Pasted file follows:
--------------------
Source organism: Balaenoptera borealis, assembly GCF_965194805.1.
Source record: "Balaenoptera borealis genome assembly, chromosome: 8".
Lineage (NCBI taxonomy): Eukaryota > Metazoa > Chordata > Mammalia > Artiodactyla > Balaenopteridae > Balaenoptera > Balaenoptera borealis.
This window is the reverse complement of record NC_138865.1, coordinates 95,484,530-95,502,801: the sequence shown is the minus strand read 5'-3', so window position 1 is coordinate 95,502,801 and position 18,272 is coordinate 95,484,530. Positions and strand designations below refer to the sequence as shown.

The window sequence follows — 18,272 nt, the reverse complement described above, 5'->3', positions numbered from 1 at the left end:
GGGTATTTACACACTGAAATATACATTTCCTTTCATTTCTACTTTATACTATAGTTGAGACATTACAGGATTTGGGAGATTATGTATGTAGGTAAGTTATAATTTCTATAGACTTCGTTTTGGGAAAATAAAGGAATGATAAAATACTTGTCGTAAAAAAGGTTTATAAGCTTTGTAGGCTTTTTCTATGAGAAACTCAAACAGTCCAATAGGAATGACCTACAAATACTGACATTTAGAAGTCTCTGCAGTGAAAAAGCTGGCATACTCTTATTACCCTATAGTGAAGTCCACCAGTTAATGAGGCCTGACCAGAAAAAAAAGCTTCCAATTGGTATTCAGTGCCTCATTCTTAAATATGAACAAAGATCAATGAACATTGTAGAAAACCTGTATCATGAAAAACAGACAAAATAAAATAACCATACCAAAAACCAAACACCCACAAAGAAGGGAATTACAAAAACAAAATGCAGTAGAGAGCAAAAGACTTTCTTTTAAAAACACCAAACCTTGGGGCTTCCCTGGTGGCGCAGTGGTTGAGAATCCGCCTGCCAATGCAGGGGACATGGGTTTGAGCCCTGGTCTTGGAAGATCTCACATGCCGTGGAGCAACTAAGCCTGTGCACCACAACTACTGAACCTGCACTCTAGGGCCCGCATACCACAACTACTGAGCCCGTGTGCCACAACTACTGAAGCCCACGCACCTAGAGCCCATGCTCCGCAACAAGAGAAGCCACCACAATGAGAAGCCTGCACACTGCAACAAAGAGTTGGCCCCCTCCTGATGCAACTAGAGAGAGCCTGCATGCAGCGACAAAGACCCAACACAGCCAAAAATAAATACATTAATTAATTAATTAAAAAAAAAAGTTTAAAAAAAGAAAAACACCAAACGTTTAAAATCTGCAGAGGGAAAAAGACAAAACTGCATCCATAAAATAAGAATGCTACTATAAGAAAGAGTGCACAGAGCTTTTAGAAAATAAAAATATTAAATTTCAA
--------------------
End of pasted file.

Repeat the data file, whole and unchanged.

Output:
Source organism: Balaenoptera borealis, assembly GCF_965194805.1.
Source record: "Balaenoptera borealis genome assembly, chromosome: 8".
Lineage (NCBI taxonomy): Eukaryota > Metazoa > Chordata > Mammalia > Artiodactyla > Balaenopteridae > Balaenoptera > Balaenoptera borealis.
This window is the reverse complement of record NC_138865.1, coordinates 95,484,530-95,502,801: the sequence shown is the minus strand read 5'-3', so window position 1 is coordinate 95,502,801 and position 18,272 is coordinate 95,484,530. Positions and strand designations below refer to the sequence as shown.

The window sequence follows — 18,272 nt, the reverse complement described above, 5'->3', positions numbered from 1 at the left end:
GGGTATTTACACACTGAAATATACATTTCCTTTCATTTCTACTTTATACTATAGTTGAGACATTACAGGATTTGGGAGATTATGTATGTAGGTAAGTTATAATTTCTATAGACTTCGTTTTGGGAAAATAAAGGAATGATAAAATACTTGTCGTAAAAAAGGTTTATAAGCTTTGTAGGCTTTTTCTATGAGAAACTCAAACAGTCCAATAGGAATGACCTACAAATACTGACATTTAGAAGTCTCTGCAGTGAAAAAGCTGGCATACTCTTATTACCCTATAGTGAAGTCCACCAGTTAATGAGGCCTGACCAGAAAAAAAAGCTTCCAATTGGTATTCAGTGCCTCATTCTTAAATATGAACAAAGATCAATGAACATTGTAGAAAACCTGTATCATGAAAAACAGACAAAATAAAATAACCATACCAAAAACCAAACACCCACAAAGAAGGGAATTACAAAAACAAAATGCAGTAGAGAGCAAAAGACTTTCTTTTAAAAACACCAAACCTTGGGGCTTCCCTGGTGGCGCAGTGGTTGAGAATCCGCCTGCCAATGCAGGGGACATGGGTTTGAGCCCTGGTCTTGGAAGATCTCACATGCCGTGGAGCAACTAAGCCTGTGCACCACAACTACTGAACCTGCACTCTAGGGCCCGCATACCACAACTACTGAGCCCGTGTGCCACAACTACTGAAGCCCACGCACCTAGAGCCCATGCTCCGCAACAAGAGAAGCCACCACAATGAGAAGCCTGCACACTGCAACAAAGAGTTGGCCCCCTCCTGATGCAACTAGAGAGAGCCTGCATGCAGCGACAAAGACCCAACACAGCCAAAAATAAATACATTAATTAATTAATTAAAAAAAAAAGTTTAAAAAAAGAAAAACACCAAACGTTTAAAATCTGCAGAGGGAAAAAGACAAAACTGCATCCATAAAATAAGAATGCTACTATAAGAAAGAGTGCACAGAGCTTTTAGAAAATAAAAATATTAAATTTCAA